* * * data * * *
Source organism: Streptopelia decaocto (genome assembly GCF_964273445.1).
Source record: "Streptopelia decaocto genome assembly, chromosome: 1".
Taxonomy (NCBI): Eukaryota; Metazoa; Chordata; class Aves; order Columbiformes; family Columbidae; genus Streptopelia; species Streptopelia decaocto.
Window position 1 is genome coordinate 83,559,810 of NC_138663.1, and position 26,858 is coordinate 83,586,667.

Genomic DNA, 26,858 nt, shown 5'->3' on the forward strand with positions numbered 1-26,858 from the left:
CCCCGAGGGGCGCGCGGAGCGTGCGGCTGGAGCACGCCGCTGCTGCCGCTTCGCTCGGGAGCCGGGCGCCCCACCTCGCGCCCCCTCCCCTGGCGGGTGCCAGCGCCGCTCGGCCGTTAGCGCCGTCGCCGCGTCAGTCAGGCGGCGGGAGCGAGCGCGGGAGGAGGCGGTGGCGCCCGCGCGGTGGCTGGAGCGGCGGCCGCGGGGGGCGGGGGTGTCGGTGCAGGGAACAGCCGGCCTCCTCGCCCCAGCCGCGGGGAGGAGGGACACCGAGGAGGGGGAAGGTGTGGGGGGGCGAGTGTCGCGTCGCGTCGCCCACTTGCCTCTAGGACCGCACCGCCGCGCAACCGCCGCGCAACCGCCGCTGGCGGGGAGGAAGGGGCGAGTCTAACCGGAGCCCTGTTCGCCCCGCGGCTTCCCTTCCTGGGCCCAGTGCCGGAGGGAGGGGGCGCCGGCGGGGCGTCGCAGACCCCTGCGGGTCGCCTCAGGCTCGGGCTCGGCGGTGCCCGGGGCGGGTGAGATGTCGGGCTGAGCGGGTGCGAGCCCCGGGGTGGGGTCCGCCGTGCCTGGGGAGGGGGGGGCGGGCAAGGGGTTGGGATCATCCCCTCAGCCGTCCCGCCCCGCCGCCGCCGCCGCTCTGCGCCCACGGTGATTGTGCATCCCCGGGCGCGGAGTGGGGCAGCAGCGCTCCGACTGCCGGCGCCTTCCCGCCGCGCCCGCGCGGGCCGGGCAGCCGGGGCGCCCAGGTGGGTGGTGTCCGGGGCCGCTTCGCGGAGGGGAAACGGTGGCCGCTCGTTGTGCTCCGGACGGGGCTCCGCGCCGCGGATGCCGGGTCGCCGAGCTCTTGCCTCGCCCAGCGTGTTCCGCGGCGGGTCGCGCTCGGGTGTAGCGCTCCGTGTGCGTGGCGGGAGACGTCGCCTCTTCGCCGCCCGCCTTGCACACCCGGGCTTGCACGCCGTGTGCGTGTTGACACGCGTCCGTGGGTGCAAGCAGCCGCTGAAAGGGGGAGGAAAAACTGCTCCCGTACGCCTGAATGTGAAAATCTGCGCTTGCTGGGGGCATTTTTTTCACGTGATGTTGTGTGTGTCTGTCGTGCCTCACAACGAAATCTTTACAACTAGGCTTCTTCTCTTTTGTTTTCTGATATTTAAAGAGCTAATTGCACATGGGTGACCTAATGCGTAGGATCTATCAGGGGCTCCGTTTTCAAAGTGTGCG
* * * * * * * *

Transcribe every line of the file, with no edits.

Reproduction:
Source organism: Streptopelia decaocto (genome assembly GCF_964273445.1).
Source record: "Streptopelia decaocto genome assembly, chromosome: 1".
Taxonomy (NCBI): Eukaryota; Metazoa; Chordata; class Aves; order Columbiformes; family Columbidae; genus Streptopelia; species Streptopelia decaocto.
Window position 1 is genome coordinate 83,559,810 of NC_138663.1, and position 26,858 is coordinate 83,586,667.

Genomic DNA, 26,858 nt, shown 5'->3' on the forward strand with positions numbered 1-26,858 from the left:
CCCCGAGGGGCGCGCGGAGCGTGCGGCTGGAGCACGCCGCTGCTGCCGCTTCGCTCGGGAGCCGGGCGCCCCACCTCGCGCCCCCTCCCCTGGCGGGTGCCAGCGCCGCTCGGCCGTTAGCGCCGTCGCCGCGTCAGTCAGGCGGCGGGAGCGAGCGCGGGAGGAGGCGGTGGCGCCCGCGCGGTGGCTGGAGCGGCGGCCGCGGGGGGCGGGGGTGTCGGTGCAGGGAACAGCCGGCCTCCTCGCCCCAGCCGCGGGGAGGAGGGACACCGAGGAGGGGGAAGGTGTGGGGGGGCGAGTGTCGCGTCGCGTCGCCCACTTGCCTCTAGGACCGCACCGCCGCGCAACCGCCGCGCAACCGCCGCTGGCGGGGAGGAAGGGGCGAGTCTAACCGGAGCCCTGTTCGCCCCGCGGCTTCCCTTCCTGGGCCCAGTGCCGGAGGGAGGGGGCGCCGGCGGGGCGTCGCAGACCCCTGCGGGTCGCCTCAGGCTCGGGCTCGGCGGTGCCCGGGGCGGGTGAGATGTCGGGCTGAGCGGGTGCGAGCCCCGGGGTGGGGTCCGCCGTGCCTGGGGAGGGGGGGGCGGGCAAGGGGTTGGGATCATCCCCTCAGCCGTCCCGCCCCGCCGCCGCCGCCGCTCTGCGCCCACGGTGATTGTGCATCCCCGGGCGCGGAGTGGGGCAGCAGCGCTCCGACTGCCGGCGCCTTCCCGCCGCGCCCGCGCGGGCCGGGCAGCCGGGGCGCCCAGGTGGGTGGTGTCCGGGGCCGCTTCGCGGAGGGGAAACGGTGGCCGCTCGTTGTGCTCCGGACGGGGCTCCGCGCCGCGGATGCCGGGTCGCCGAGCTCTTGCCTCGCCCAGCGTGTTCCGCGGCGGGTCGCGCTCGGGTGTAGCGCTCCGTGTGCGTGGCGGGAGACGTCGCCTCTTCGCCGCCCGCCTTGCACACCCGGGCTTGCACGCCGTGTGCGTGTTGACACGCGTCCGTGGGTGCAAGCAGCCGCTGAAAGGGGGAGGAAAAACTGCTCCCGTACGCCTGAATGTGAAAATCTGCGCTTGCTGGGGGCATTTTTTTCACGTGATGTTGTGTGTGTCTGTCGTGCCTCACAACGAAATCTTTACAACTAGGCTTCTTCTCTTTTGTTTTCTGATATTTAAAGAGCTAATTGCACATGGGTGACCTAATGCGTAGGATCTATCAGGGGCTCCGTTTTCAAAGTGTGCG